Writing a reflective essay is easy. Just follow these steps. A reflective essay can be assigned in any type of class, but is typically assigned in social science classes such as education, history, sociology, anthropology or psychology. Your job is to show that you have thought about the subject matter deeply and can relate it to your own life. The challenge is to apply the principles from the class to your own experience.
A reflective essay may be one of the few essay types where a thesis might not be made clear in the opening paragraph. When I was an education student, we had to write weekly reflections on our experience of the week. What I usually tried to do was choose something I had learned or observed over the week and delve into the implications more deeply. I often tried to reflect on how I would balance my values with the imposed curriculum and the diverse student population I would be working with. So my thesis might be something like "in the discussion on racism this week, I came to see that it's not sufficient for a teacher to pretend to be colorblind; they must actively pursue racial integration and equality in the classroom."
In other kinds of courses, you might be reflecting on the meaning of a poem, on the ethics of a psychology experiment, or on your reaction to a political event. This means stating your opinion and reaction to the topic. As always in a thesis paragraph, you need to make clear where you are starting from and give some idea to the reader what direction you intend to head.
The body of the reflective essay can be less structured than some other essays. I used to write mine without an outline. Often this meant that I would be writing my thoughts down before I had really understood the importance. The value of the reflective essay as a teaching tool is exactly this. As you write things down, you should be thinking about their significance. As a result, you may be coming to new conclusions as you go along. Editing is especially important in a reflective essay because you may be coming to new understandings as you write. Therefore, you will need to review the structure of the essay to ensure that your final thoughts are clear.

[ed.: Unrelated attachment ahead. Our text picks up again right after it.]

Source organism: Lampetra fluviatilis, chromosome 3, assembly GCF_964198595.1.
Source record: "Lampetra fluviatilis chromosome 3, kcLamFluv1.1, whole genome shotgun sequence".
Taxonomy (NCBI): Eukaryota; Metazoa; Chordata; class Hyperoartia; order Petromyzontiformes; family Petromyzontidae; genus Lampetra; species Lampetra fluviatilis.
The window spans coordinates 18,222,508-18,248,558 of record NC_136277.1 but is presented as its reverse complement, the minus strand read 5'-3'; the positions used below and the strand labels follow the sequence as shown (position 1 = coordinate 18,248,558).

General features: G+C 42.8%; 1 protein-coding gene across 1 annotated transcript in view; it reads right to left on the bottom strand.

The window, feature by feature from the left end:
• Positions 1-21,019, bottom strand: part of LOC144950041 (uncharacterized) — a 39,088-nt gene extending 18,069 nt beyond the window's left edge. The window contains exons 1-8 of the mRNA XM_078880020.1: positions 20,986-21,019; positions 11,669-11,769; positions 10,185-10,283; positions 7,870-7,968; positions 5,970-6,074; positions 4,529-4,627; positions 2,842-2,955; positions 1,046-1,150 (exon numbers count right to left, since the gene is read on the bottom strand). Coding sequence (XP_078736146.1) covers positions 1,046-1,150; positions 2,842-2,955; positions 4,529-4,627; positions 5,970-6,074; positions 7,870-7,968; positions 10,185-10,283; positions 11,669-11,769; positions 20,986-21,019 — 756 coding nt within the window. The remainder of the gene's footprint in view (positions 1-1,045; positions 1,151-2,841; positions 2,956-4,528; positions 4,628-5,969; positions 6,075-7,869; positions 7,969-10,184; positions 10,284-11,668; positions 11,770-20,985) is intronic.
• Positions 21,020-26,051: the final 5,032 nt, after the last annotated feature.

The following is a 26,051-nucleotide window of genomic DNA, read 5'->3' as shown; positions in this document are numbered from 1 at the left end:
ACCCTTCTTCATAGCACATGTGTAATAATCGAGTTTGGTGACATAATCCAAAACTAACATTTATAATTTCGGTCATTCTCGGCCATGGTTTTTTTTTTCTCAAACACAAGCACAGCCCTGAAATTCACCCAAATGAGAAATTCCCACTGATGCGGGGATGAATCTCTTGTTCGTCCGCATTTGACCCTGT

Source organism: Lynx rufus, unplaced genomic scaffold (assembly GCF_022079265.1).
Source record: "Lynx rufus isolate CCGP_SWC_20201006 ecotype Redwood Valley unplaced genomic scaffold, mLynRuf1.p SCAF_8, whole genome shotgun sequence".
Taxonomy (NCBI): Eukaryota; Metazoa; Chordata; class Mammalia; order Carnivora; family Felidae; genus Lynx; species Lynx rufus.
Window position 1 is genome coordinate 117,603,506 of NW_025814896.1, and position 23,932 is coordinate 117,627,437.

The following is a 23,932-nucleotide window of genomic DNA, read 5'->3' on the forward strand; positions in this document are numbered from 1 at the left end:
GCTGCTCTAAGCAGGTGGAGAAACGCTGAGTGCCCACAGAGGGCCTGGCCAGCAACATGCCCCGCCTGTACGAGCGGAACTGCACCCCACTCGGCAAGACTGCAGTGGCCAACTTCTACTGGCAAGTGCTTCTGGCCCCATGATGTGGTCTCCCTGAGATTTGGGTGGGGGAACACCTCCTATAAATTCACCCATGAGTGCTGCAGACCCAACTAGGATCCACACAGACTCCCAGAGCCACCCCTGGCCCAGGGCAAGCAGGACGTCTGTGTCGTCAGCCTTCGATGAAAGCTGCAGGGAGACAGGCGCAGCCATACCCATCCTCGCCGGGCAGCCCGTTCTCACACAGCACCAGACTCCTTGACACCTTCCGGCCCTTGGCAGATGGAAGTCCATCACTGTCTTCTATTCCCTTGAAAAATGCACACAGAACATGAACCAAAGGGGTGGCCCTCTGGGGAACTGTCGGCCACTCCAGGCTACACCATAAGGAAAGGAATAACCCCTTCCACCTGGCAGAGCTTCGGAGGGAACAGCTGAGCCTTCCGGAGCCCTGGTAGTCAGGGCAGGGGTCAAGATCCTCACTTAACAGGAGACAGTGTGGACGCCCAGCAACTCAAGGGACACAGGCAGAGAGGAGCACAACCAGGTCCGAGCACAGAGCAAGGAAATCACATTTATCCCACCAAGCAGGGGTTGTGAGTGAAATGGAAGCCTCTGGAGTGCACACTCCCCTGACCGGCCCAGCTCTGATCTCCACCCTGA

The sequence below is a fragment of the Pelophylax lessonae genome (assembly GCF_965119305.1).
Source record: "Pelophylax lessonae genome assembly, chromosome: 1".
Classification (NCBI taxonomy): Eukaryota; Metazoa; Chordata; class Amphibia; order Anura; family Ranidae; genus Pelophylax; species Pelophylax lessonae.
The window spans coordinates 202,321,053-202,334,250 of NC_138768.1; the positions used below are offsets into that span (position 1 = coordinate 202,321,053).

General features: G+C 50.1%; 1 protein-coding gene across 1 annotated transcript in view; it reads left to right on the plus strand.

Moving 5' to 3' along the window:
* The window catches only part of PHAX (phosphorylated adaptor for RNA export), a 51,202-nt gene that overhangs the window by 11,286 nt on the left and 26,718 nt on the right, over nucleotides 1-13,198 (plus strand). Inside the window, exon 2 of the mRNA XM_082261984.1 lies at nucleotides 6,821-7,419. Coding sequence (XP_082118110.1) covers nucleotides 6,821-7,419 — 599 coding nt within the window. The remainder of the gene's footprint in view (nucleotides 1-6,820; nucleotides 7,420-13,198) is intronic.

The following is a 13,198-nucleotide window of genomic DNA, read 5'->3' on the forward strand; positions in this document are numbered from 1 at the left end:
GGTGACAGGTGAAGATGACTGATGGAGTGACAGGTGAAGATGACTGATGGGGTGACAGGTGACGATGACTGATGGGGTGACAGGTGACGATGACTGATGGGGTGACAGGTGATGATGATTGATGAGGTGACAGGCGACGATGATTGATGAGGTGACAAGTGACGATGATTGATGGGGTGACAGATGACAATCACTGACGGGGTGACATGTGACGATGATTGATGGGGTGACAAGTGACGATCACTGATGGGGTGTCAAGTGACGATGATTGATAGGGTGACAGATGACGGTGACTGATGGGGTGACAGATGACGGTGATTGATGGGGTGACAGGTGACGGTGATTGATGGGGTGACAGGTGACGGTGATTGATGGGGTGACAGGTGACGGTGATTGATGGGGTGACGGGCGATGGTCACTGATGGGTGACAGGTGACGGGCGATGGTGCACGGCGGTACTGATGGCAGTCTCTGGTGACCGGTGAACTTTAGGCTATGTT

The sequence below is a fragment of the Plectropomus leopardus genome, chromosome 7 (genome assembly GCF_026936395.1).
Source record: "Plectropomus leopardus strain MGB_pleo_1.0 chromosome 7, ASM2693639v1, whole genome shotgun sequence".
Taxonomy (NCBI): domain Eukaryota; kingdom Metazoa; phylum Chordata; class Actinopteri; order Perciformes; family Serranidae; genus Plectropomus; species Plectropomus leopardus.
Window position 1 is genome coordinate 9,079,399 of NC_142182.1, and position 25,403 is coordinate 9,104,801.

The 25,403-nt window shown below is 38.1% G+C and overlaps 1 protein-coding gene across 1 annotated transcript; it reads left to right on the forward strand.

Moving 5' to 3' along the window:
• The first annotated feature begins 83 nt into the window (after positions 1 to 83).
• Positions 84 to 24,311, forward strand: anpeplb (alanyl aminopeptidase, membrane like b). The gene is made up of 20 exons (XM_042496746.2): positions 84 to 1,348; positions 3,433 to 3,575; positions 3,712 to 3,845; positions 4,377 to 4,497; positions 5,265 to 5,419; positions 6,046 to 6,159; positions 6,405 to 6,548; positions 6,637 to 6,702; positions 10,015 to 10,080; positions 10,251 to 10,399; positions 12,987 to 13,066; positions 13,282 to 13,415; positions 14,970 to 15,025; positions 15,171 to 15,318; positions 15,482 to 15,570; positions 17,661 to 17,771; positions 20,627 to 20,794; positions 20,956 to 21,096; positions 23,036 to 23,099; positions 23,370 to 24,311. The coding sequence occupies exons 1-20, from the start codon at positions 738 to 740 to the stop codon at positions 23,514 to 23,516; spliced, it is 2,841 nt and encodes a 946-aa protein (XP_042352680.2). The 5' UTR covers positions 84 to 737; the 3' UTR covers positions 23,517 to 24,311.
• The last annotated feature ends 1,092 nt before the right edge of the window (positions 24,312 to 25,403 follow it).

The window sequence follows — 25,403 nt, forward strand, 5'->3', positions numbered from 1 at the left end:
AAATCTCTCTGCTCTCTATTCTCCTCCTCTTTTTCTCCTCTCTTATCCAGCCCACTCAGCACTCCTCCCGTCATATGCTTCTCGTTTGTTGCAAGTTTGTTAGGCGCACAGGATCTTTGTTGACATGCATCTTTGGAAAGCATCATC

You should be demonstrating a deep understanding of the content you are reflecting on. This means analyzing, comparing and evaluating. Quote from your textbook, if you have one, or try to find some expert's opinion and then agree or disagree. An important part of the relflective essay is showing that you are thinking about the topic in relation to the content of the course.
What you need to avoid as you write is to be writing unrelated random sentences. If you are like me and do not like to prepare an outline first, then you must be prepared to edit. Try classifying sentences into types like: observation, reflection, discussion, conclusion. You observe something in your reading, course discussion, or practice. Next you say why it is sigificant. What questions does it arise in you? How does it relate to something else you might have learned or done? What changes in your future actions might it imply? You may or may not come to a conclusion on each observation, but notice that you have the potential for a nice paragraph on a single observation.
Often reflective essays are short, so you might only have three or four paragraphs to write.
It is important to draw some conclusions from your reflections. You should have had some conclusions in the individual paragraphs for each point you discuss. Overall, often in a reflective essay your conclusion could be vague. Again, in my education program, the emphasis was to develop us as professionals who would be undertaking a reflective practice. This means as teachers we are constantly thinking about what we are doing and why, and therefore making changes based on these reflections. So it is possible to conclude that you have realized that something is worth thinking about more. Otherwise, you should show that you have at least come to a deeper understanding of the topic you are reflecting on.
What are markers looking for?
This really depends on your teacher and class. Unfortunately some teachers always emphasize grammar over content. Teachers should be clear on what the learning outcomes are that they are aiming for and mark accordingly. Nonetheless, grammar is important. Assuming you have good grammar, then you should be demonstrating a good understanding of the content you are reflecting on. Make judgements. Few teachers will mark you down for disagreeing with them or experts, if you have good reasons. Remember, reasons have to be based in logic, not feelings.
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